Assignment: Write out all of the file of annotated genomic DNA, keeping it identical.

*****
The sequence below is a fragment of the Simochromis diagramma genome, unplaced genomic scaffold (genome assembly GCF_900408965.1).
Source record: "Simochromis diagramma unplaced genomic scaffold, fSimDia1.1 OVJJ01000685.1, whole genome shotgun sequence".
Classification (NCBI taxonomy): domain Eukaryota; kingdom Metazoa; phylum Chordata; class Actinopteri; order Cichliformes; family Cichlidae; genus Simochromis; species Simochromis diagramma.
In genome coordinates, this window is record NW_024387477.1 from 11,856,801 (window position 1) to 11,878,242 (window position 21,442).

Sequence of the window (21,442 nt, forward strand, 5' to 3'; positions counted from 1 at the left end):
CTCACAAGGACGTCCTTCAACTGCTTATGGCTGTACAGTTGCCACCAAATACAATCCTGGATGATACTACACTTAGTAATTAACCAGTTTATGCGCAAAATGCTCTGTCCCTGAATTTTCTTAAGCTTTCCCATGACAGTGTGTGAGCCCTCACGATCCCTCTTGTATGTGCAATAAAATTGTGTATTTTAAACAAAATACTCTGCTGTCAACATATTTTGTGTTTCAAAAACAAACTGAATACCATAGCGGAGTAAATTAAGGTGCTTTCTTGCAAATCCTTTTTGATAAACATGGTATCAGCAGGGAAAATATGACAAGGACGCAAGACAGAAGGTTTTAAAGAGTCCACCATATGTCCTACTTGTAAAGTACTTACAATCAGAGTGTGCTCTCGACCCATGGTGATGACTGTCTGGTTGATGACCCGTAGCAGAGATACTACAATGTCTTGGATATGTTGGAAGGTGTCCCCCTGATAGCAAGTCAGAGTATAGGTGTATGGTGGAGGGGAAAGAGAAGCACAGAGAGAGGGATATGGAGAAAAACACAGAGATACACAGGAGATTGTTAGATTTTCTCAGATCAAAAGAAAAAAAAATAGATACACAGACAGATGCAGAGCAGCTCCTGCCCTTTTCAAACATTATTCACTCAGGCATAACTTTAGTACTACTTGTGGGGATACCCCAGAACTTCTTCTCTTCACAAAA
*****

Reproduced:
The sequence below is a fragment of the Simochromis diagramma genome, unplaced genomic scaffold (genome assembly GCF_900408965.1).
Source record: "Simochromis diagramma unplaced genomic scaffold, fSimDia1.1 OVJJ01000685.1, whole genome shotgun sequence".
Classification (NCBI taxonomy): domain Eukaryota; kingdom Metazoa; phylum Chordata; class Actinopteri; order Cichliformes; family Cichlidae; genus Simochromis; species Simochromis diagramma.
In genome coordinates, this window is record NW_024387477.1 from 11,856,801 (window position 1) to 11,878,242 (window position 21,442).

Sequence of the window (21,442 nt, forward strand, 5' to 3'; positions counted from 1 at the left end):
CTCACAAGGACGTCCTTCAACTGCTTATGGCTGTACAGTTGCCACCAAATACAATCCTGGATGATACTACACTTAGTAATTAACCAGTTTATGCGCAAAATGCTCTGTCCCTGAATTTTCTTAAGCTTTCCCATGACAGTGTGTGAGCCCTCACGATCCCTCTTGTATGTGCAATAAAATTGTGTATTTTAAACAAAATACTCTGCTGTCAACATATTTTGTGTTTCAAAAACAAACTGAATACCATAGCGGAGTAAATTAAGGTGCTTTCTTGCAAATCCTTTTTGATAAACATGGTATCAGCAGGGAAAATATGACAAGGACGCAAGACAGAAGGTTTTAAAGAGTCCACCATATGTCCTACTTGTAAAGTACTTACAATCAGAGTGTGCTCTCGACCCATGGTGATGACTGTCTGGTTGATGACCCGTAGCAGAGATACTACAATGTCTTGGATATGTTGGAAGGTGTCCCCCTGATAGCAAGTCAGAGTATAGGTGTATGGTGGAGGGGAAAGAGAAGCACAGAGAGAGGGATATGGAGAAAAACACAGAGATACACAGGAGATTGTTAGATTTTCTCAGATCAAAAGAAAAAAAAATAGATACACAGACAGATGCAGAGCAGCTCCTGCCCTTTTCAAACATTATTCACTCAGGCATAACTTTAGTACTACTTGTGGGGATACCCCAGAACTTCTTCTCTTCACAAAA